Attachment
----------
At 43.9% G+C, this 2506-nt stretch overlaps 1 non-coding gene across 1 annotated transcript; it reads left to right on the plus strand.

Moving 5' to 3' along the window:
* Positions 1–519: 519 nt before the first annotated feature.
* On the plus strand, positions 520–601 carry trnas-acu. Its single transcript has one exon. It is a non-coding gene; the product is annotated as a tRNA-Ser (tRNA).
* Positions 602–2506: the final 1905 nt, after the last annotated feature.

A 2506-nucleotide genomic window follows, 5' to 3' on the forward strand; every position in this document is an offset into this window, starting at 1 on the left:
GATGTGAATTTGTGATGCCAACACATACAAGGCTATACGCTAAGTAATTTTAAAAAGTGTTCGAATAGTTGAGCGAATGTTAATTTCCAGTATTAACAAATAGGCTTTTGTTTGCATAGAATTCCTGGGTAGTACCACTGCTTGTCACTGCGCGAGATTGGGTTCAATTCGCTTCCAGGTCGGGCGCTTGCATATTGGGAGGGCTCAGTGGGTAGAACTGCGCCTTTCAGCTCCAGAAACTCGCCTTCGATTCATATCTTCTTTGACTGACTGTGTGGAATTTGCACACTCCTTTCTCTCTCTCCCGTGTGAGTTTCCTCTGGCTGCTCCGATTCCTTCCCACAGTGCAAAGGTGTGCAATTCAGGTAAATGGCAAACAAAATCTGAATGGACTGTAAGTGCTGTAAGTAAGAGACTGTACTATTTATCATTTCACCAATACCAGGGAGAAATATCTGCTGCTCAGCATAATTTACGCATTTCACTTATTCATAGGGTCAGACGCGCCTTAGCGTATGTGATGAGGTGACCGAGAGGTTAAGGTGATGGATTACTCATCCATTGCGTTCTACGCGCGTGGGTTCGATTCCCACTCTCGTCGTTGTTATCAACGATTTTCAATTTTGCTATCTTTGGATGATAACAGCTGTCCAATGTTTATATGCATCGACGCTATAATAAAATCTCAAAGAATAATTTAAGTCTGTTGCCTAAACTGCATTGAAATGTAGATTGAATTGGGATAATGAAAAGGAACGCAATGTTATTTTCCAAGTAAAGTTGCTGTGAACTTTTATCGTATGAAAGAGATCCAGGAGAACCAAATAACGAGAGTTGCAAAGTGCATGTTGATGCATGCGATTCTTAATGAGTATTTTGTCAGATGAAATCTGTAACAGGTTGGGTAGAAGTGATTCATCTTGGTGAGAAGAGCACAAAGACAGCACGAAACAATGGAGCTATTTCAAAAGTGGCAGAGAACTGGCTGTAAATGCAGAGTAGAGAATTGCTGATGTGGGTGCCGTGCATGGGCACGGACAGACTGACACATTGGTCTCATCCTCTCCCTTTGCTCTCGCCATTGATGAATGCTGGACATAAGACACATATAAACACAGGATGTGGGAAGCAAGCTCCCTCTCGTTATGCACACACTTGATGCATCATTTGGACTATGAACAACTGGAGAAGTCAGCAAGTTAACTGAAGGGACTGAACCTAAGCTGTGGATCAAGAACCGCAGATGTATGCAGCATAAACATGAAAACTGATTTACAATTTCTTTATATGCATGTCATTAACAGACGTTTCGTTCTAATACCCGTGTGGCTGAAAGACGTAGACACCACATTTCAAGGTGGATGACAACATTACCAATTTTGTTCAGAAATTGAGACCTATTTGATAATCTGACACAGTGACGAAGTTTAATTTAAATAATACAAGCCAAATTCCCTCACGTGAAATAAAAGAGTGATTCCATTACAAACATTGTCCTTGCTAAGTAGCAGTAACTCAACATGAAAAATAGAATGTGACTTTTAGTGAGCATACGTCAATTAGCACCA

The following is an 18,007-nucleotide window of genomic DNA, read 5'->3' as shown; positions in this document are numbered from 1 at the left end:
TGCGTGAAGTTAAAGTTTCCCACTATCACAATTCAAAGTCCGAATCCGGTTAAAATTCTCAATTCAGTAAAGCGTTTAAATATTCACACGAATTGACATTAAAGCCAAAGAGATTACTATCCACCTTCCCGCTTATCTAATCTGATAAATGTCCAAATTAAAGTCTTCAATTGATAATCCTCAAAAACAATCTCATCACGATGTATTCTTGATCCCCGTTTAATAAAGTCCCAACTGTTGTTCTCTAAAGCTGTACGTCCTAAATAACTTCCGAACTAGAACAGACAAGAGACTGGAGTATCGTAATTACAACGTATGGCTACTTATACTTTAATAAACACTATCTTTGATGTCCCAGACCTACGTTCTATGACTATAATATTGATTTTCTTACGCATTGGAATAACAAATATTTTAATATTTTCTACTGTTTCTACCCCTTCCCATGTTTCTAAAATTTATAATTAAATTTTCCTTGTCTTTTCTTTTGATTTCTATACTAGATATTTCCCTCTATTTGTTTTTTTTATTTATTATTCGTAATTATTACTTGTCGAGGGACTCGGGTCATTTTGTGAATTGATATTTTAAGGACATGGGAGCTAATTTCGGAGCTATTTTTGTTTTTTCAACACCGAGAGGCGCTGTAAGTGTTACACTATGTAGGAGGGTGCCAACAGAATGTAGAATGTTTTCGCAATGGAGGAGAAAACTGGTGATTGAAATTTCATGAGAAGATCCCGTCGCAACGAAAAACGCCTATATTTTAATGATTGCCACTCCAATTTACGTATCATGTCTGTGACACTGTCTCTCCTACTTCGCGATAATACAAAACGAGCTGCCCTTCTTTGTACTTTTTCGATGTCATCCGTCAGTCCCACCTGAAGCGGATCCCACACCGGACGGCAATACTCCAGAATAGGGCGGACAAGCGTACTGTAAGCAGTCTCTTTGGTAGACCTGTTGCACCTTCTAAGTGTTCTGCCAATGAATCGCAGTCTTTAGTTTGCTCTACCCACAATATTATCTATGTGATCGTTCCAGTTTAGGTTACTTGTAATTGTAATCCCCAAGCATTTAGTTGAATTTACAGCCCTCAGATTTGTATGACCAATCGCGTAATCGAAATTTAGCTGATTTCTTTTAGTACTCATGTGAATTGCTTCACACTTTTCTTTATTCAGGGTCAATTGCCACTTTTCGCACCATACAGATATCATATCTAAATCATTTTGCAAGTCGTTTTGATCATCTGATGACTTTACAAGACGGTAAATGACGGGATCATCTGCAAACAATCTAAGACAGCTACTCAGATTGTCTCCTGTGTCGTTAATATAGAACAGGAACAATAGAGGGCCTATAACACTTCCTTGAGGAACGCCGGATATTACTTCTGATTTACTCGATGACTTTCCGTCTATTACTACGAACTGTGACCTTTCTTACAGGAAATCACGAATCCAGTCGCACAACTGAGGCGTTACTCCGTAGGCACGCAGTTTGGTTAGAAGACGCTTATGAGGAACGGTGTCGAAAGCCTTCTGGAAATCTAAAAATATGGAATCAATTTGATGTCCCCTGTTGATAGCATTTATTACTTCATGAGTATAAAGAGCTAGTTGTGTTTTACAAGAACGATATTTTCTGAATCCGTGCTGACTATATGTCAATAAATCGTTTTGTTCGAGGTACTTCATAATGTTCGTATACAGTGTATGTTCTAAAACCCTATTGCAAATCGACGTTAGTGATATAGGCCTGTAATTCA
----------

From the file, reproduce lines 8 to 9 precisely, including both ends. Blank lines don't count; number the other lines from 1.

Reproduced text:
The following is an 18,007-nucleotide window of genomic DNA, read 5'->3' as shown; positions in this document are numbered from 1 at the left end:
TGCGTGAAGTTAAAGTTTCCCACTATCACAATTCAAAGTCCGAATCCGGTTAAAATTCTCAATTCAGTAAAGCGTTTAAATATTCACACGAATTGACATTAAAGCCAAAGAGATTACTATCCACCTTCCCGCTTATCTAATCTGATAAATGTCCAAATTAAAGTCTTCAATTGATAATCCTCAAAAACAATCTCATCACGATGTATTCTTGATCCCCGTTTAATAAAGTCCCAACTGTTGTTCTCTAAAGCTGTACGTCCTAAATAACTTCCGAACTAGAACAGACAAGAGACTGGAGTATCGTAATTACAACGTATGGCTACTTATACTTTAATAAACACTATCTTTGATGTCCCAGACCTACGTTCTATGACTATAATATTGATTTTCTTACGCATTGGAATAACAAATATTTTAATATTTTCTACTGTTTCTACCCCTTCCCATGTTTCTAAAATTTATAATTAAATTTTCCTTGTCTTTTCTTTTGATTTCTATACTAGATATTTCCCTCTATTTGTTTTTTTTATTTATTATTCGTAATTATTACTTGTCGAGGGACTCGGGTCATTTTGTGAATTGATATTTTAAGGACATGGGAGCTAATTTCGGAGCTATTTTTGTTTTTTCAACACCGAGAGGCGCTGTAAGTGTTACACTATGTAGGAGGGTGCCAACAGAATGTAGAATGTTTTCGCAATGGAGGAGAAAACTGGTGATTGAAATTTCATGAGAAGATCCCGTCGCAACGAAAAACGCCTATATTTTAATGATTGCCACTCCAATTTACGTATCATGTCTGTGACACTGTCTCTCCTACTTCGCGATAATACAAAACGAGCTGCCCTTCTTTGTACTTTTTCGATGTCATCCGTCAGTCCCACCTGAAGCGGATCCCACACCGGACGGCAATACTCCAGAATAGGGCGGACAAGCGTACTGTAAGCAGTCTCTTTGGTAGACCTGTTGCACCTTCTAAGTGTTCTGCCAATGAATCGCAGTCTTTAGTTTGCTCTACCCACAATATTATCTATGTGATCGTTCCAGTTTAGGTTACTTGTAATTGTAATCCCCAAGCATTTAGTTGAATTTACAGCCCTCAGATTTGTATGACCAATCGCGTAATCGAAATTTAGCTGATTTCTTTTAGTACTCATGTGAATTGCTTCACACTTTTCTTTATTCAGGGTCAATTGCCACTTTTCGCACCATACAGATATCATATCTAAATCATTTTGCAAGTCGTTTTGATCATCTGATGACTTTACAAGACGGTAAATGACGGGATCATCTGCAAACAATCTAAGACAGCTACTCAGATTGTCTCCTGTGTCGTTAATATAGAACAGGAACAATAGAGGGCCTATAACACTTCCTTGAGGAACGCCGGATATTACTTCTGATTTACTCGATGACTTTCCGTCTATTACTACGAACTGTGACCTTTCTTACAGGAAATCACGAATCCAGTCGCACAACTGAGGCGTTACTCCGTAGGCACGCAGTTTGGTTAGAAGACGCTTATGAGGAACGGTGTCGAAAGCCTTCTGGAAATCTAAAAATATGGAATCAATTTGATGTCCCCTGTTGATAGCATTTATTACTTCATGAGTATAAAGAGCTAGTTGTGTTTTACAAGAACGATATTTTCTGAATCCGTGCTGACTATATGTCAATAAATCGTTTTGTTCGAGGTACTTCATAATGTTCGTATACAGTGTATGTTCTAAAACCCTATTGCAAATCGACGTTAGTGATATAGGCCTGTAATTCA